Argument based upon Article III (Part II), Conclusion VIINeither is it possible to impugn the good faith of the Dutch from any standpoint. For no promise was made to the Portuguese in the name of the Dutch State, unless one chooses to place in this category the papers ensuring free transit which were granted to the Portuguese and which we have mentioned in another contextb as testimonials to the candour of the Dutch. Those papers, however, concede nothing more than permission to make journeys from hostile localities to Dutch territory and back again. They do not concede additional permission to pass to and fro between hostile localities and any other place whatsoever, much less between one hostile locality and another. Quite obviously, the reason for this restricted concession was the fact that our exceedingly benevolent leaders wished to advance the commercial interests of their fellow citizens, an objective advantageous also to the public treasury, but did not wish to provide our enemies with an opportunity to enrich themselves, since such a course of action would be not only profitless but even dangerous for those very leaders. Moreover, even though the most liberal interpretation may [ordinarily] be given to benefits conferred by the state, it is generally recognizedc that this principle of liberality is not applicable in the interpretation of the privileges and dispensations of which we are speaking. For such privileges and dispensations, since they are incompatible with universal law, must not be extended to accord with their most far-reaching implications. For the moment, I shall not dwell upon the fact that a rather narrow construction should be placed upon certain other benefits,d too (principally upon those granted at the request of the party concerned), if they involve any new and unusual element or, in particular, any lurking threat to the public welfare. But how much more surely does this warning apply to privileges conceded to enemies, who as individuals are by no means to be favoured, and with respect to whom, moreover, the underlying motive is not only different from the motive usual in such cases, but even of a contrary nature! Nor do I need to point out that, even if the grant in question could be interpreted in the extremely broad sense suggested, anyone who has read the account of the deeds committed by the Portuguese after the grant was made will in any case not entertain the least doubt but that they have shown themselves to be unworthy of such generosity.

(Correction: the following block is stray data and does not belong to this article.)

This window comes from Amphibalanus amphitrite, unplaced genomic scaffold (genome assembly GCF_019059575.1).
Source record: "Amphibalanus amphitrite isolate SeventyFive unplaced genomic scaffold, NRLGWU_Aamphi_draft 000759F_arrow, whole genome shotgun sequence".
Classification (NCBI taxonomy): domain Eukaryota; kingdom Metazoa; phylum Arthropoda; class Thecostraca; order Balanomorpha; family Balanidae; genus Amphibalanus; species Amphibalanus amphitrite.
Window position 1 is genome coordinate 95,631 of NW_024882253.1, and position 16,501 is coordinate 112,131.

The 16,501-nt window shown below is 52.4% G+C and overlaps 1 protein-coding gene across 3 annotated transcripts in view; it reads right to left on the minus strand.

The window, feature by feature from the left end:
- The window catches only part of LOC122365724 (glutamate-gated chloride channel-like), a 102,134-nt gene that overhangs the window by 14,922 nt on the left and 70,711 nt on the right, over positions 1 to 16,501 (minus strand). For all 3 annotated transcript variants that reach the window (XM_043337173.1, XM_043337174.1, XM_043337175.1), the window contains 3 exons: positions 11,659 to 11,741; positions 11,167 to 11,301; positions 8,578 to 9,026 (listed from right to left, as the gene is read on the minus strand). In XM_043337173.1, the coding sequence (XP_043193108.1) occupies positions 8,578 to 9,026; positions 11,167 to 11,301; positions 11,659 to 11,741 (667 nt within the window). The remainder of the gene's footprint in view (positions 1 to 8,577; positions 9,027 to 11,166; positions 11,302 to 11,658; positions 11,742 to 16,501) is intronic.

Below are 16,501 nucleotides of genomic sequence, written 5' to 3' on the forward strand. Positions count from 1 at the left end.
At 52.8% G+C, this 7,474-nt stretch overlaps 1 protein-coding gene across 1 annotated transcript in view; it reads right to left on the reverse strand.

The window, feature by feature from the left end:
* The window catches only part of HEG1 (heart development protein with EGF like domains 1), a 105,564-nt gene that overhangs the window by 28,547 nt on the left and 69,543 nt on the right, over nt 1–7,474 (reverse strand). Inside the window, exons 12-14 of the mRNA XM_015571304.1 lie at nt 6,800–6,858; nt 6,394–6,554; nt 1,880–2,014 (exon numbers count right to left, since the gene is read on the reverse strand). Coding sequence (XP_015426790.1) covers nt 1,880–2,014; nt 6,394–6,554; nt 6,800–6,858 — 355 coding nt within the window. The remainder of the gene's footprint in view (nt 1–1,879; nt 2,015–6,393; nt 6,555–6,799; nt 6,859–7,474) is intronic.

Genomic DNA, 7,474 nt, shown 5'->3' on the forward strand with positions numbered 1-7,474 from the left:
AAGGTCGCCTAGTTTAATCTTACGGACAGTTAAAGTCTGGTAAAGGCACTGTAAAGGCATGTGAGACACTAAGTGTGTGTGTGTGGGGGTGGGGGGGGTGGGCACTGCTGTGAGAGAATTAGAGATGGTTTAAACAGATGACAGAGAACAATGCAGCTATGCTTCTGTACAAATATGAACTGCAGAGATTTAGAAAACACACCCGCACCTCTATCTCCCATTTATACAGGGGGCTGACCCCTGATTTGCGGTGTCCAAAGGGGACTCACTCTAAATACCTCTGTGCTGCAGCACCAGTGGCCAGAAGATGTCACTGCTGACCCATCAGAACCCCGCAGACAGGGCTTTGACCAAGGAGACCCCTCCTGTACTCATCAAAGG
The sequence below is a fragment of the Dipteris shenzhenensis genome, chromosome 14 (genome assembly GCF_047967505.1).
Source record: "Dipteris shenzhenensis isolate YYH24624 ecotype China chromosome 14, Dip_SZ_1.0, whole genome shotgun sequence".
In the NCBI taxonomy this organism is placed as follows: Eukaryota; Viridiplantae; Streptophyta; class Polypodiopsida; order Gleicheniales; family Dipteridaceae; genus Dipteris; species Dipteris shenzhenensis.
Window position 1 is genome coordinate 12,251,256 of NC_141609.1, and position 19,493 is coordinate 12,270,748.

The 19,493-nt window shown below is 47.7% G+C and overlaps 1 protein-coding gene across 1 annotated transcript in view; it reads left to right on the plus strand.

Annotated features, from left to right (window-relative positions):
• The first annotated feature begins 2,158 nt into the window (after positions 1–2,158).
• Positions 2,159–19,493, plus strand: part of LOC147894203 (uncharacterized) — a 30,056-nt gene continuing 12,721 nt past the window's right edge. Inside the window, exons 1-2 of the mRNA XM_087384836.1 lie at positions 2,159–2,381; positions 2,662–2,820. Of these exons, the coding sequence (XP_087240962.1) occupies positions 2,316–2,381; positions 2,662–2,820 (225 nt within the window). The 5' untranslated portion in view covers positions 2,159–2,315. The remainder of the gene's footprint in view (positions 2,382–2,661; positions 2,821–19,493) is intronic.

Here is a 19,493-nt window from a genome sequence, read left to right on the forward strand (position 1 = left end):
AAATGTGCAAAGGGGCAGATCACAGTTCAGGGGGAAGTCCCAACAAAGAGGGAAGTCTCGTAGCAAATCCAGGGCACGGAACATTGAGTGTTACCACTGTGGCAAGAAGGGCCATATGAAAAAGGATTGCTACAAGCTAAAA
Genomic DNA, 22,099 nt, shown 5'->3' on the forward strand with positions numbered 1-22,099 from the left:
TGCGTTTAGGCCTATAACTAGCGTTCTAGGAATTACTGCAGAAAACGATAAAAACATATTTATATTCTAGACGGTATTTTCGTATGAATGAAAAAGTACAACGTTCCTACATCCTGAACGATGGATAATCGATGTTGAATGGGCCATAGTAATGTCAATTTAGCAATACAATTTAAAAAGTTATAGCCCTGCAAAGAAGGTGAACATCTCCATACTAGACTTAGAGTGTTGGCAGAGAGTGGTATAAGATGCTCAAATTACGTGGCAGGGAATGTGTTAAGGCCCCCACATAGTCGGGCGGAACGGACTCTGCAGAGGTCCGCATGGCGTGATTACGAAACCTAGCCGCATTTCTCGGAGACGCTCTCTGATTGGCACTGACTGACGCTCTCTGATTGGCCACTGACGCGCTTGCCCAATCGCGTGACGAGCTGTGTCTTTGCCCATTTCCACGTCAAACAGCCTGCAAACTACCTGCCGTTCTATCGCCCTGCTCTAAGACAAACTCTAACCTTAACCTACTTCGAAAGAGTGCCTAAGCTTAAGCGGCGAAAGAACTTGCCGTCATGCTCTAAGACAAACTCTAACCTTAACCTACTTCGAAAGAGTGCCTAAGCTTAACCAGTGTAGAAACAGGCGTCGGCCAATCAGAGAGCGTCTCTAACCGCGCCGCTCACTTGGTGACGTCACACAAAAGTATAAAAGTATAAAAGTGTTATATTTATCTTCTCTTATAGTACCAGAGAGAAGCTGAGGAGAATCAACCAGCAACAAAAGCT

Argument based upon Article I, Conclusion VIIIIn regard to the aims sought in the present war, whether we refer to the war as a whole or specifically to the struggle against the Portuguese, it is likewise evident that the States General has aimed solely at the attainment of rights due either to the state or to its citizens, namely: the establishment of a peace devoid of snares when the malice of the enemy has eventually been exhausted, and the maintenance meanwhile, under conditions as tranquil as possible, of a commercial interchange which is not only open to all by nature’s plan but also especially well adapted to the inclinations of our people.
Ded. from Conclusions IV & IIIBy every criterion, then, including the criterion of conscience, the war against the Portuguese is absolutely just; and therefore, the seizure of the prize in question was also just.
Ded. from Article II (Part I), Conclusion IX4 This prize must be regarded as having constituted first of all an acquisition of the state (even though it may have been acquired through the services of some member of the state), up to the point where full satisfaction could be provided for the right defended, which in the present case greatly outweighs the value of the prize taken. Nevertheless,[133′] it was possible for the same prize to become the property of the Dutch East India Company in consequence of a grant made by the state. In a later and more appropriate context, we shall show that such a grant was actually bestowed upon the Company.
Part II of Chapter XIIIAccordingly, the truth of the foregoing assertions, already demonstrated by us with respect to the authors of the war (that is to say, the States General), will be revealed on a much more certain basis if we turn our attention to the subjects engaged in that conflict, such as the East India Company, which obeys the orders of the States General. For it will suffice, in so far as subjects are concerned, if those things are shown to be probable which must be proven as inescapably true when we are considering the authors of a war. Let us pause to develop this point, however, by applying here the principles relative to subjects which have been introduced into the laws of prize and booty from both the primary and the secondary law of nations.
Argument based upon Article II (at close of discussion), Conclusion V, Thesis IVIn the first place, then, it is a generally accepted fact that the individuals who compose the East India Company are subject to the said States General. For all persons within the territory in question have pledged allegiance by oath to that assembly, or else tacitly give adequate assurance, by making themselves a part of the political community governed by the latter, of their intention to live in accordance with the customs of this community and to obey the magistrates recognized by it. Such an assurance (as we have pointed out in another passage)a is no less binding than the spoken word. It was Euripidesb who said: